Fresh Stinging Nettles (Don't handle with bare hands)

Fresh Stinging Nettles (Don't handle with bare hands)

The Queen of Weeds

Caution when handling - these will obviously sting if handled with bare hands - use gloves or tongs to remove from packaging. 

The humble stinging nettle - so undervalued, unrecognised and unappreciated by the modern world - yet if there was one plant I would say is the most important to include in our diets (especially during spring and early summer), it would be this one!

Packed with a ridiculous amount of nutrition, including protein and minerals, this really is the Queen of the weeds in my eyes. Don’t be put off by her prickly appearance. Her sting is a blessing, it stops her leaves being eaten so she is better able to provide protection to the tiny vulnerable insect species in her queendom and is also free to focus much of her energy into producing a huge abundance of seed, to secure future generations and nourish larger species and birds later in the year. You could say that her sting was a vital component of increasing biodiversity in ecosystems. How ignorant we are in removing nettles from our land!

If we could all grow a patch of nettles in our flower beds, or even proudly display a pot of them, in full sun on the patio (to support a cultural shift) - we would be much better off for it and so would nature!

To quote the RSPB website:

‘As well as being beneficial to wildlife, nettles have long running cultural significance, and can be of value to people too.

People have eaten them for centuries and they are a good source of calcium, magnesium and iron among other trace elements and vitamins. They can be used in many soups and stews instead of spinach’’ (1)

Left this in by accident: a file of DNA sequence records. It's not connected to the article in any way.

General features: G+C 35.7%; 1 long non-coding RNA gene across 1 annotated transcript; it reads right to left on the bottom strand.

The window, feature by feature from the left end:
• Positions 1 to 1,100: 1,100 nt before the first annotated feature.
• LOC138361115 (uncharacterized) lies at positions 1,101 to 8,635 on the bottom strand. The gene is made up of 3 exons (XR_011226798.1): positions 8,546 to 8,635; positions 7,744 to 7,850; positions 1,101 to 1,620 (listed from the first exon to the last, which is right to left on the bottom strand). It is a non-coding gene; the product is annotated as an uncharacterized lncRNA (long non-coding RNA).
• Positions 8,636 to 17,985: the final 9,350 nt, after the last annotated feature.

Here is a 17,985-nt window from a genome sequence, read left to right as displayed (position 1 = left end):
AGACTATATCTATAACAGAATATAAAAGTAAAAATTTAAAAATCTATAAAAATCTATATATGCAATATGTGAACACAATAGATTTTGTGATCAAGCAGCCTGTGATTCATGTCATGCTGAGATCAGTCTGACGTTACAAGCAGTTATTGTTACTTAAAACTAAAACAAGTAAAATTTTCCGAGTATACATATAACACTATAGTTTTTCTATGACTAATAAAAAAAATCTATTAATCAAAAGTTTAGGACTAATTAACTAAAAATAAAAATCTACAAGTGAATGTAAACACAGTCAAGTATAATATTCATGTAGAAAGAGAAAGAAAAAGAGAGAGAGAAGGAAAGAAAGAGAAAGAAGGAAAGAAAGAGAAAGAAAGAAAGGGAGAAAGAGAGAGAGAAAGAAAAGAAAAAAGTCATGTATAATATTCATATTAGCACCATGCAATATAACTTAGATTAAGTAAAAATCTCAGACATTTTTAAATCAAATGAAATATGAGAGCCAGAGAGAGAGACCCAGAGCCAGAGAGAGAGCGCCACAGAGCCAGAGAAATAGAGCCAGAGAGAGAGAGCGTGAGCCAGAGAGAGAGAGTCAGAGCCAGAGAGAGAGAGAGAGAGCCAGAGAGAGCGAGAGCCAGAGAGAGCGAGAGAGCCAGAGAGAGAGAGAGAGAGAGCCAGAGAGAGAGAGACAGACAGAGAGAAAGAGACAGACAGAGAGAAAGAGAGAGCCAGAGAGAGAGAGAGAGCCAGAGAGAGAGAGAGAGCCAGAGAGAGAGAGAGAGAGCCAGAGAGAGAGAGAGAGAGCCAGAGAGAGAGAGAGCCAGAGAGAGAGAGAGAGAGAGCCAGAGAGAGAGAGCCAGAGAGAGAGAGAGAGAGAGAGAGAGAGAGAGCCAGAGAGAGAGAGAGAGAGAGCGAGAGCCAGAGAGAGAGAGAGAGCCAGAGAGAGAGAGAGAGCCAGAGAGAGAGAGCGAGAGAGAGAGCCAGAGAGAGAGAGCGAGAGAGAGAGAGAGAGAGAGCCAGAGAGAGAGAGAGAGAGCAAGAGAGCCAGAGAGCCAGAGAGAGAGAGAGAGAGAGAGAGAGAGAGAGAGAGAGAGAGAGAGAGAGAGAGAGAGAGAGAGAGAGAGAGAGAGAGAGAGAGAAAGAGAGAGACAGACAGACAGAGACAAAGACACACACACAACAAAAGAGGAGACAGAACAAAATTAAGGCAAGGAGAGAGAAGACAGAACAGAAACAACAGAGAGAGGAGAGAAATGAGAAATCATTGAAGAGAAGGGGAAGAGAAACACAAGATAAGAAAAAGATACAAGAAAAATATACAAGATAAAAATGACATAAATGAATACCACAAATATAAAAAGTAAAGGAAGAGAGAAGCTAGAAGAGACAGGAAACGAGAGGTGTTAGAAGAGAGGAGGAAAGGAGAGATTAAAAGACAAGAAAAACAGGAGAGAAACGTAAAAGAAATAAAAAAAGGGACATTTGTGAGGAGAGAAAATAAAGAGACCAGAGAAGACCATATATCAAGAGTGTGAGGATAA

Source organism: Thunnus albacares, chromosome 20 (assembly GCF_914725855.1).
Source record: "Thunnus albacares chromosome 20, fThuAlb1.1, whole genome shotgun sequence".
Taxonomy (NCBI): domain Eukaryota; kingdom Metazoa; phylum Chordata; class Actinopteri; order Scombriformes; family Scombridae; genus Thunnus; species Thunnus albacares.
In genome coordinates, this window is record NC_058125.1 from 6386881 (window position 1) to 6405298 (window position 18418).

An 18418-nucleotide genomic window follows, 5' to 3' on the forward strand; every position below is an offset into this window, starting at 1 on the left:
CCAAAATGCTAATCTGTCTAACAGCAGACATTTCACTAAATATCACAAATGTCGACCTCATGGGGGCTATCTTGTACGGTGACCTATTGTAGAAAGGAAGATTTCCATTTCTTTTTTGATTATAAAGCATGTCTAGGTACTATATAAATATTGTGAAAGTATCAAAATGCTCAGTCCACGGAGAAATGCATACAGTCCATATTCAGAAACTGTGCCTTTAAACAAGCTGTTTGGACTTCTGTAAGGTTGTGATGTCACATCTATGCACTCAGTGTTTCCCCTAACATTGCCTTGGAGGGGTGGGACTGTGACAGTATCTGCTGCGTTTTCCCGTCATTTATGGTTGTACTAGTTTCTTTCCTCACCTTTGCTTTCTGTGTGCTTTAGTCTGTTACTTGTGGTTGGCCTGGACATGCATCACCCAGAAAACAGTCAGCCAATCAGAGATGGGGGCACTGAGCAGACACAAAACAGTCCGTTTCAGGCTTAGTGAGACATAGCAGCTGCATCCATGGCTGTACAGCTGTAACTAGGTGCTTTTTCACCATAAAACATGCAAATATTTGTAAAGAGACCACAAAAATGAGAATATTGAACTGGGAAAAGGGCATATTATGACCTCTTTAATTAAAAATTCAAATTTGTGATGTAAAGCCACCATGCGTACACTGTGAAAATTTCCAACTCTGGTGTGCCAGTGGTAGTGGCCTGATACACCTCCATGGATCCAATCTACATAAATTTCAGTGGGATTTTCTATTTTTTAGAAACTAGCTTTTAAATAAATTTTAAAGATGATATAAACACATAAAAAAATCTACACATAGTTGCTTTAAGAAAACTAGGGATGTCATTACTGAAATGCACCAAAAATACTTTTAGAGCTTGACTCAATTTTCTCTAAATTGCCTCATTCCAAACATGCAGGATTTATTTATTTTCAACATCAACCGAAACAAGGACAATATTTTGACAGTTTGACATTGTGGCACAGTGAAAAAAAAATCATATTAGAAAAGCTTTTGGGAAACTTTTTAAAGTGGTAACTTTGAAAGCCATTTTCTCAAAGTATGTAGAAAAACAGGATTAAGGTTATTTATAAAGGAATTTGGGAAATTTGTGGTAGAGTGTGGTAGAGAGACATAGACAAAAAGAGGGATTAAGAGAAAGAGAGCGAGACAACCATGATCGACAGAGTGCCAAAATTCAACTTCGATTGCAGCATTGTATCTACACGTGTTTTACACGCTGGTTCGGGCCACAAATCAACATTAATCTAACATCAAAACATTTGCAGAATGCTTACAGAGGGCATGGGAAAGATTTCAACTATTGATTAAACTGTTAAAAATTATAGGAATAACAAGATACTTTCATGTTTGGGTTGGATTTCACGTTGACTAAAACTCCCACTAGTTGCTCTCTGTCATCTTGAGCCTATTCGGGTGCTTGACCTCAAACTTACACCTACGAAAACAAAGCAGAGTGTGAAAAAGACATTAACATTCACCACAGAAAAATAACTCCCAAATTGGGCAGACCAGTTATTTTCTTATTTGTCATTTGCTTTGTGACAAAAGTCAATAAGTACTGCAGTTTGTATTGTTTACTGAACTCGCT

Suggested uses:

Nettles taste very ‘green’ a bit like a supercharged version of spinach. Due to their spines they cannot be eaten raw in a salad, but they can be cooked in exactly the same way as spinach - wilt in some olive oil/butter, steam or boil. 

Some foraging chefs recommend soaking the nettles for 5-10minutes in water before cooking to remove the stinging compounds in the leaf. If you have sensitive digestion, this may be advisable. Most foragers and recipes for stinging nettles do not say that this is necessary. 

They make a great addition to any vegetable soup and in my opinion very much complement asparagus. 

You can add them to a nutrient dense smoothie, blend them up with an apple, a pinch of turmeric and a tablespoon of olive or hemp oil for a vitality ‘top-up’. 

Ref:
  1. http://ww2.rspb.org.uk/our-work/rspb-news/news/315846-stinging-nettles-benefit-garden-wildlife#:~:text=Stinging%20nettles%20support%20more%20than,provide%20early%20food%20for%20ladybirds.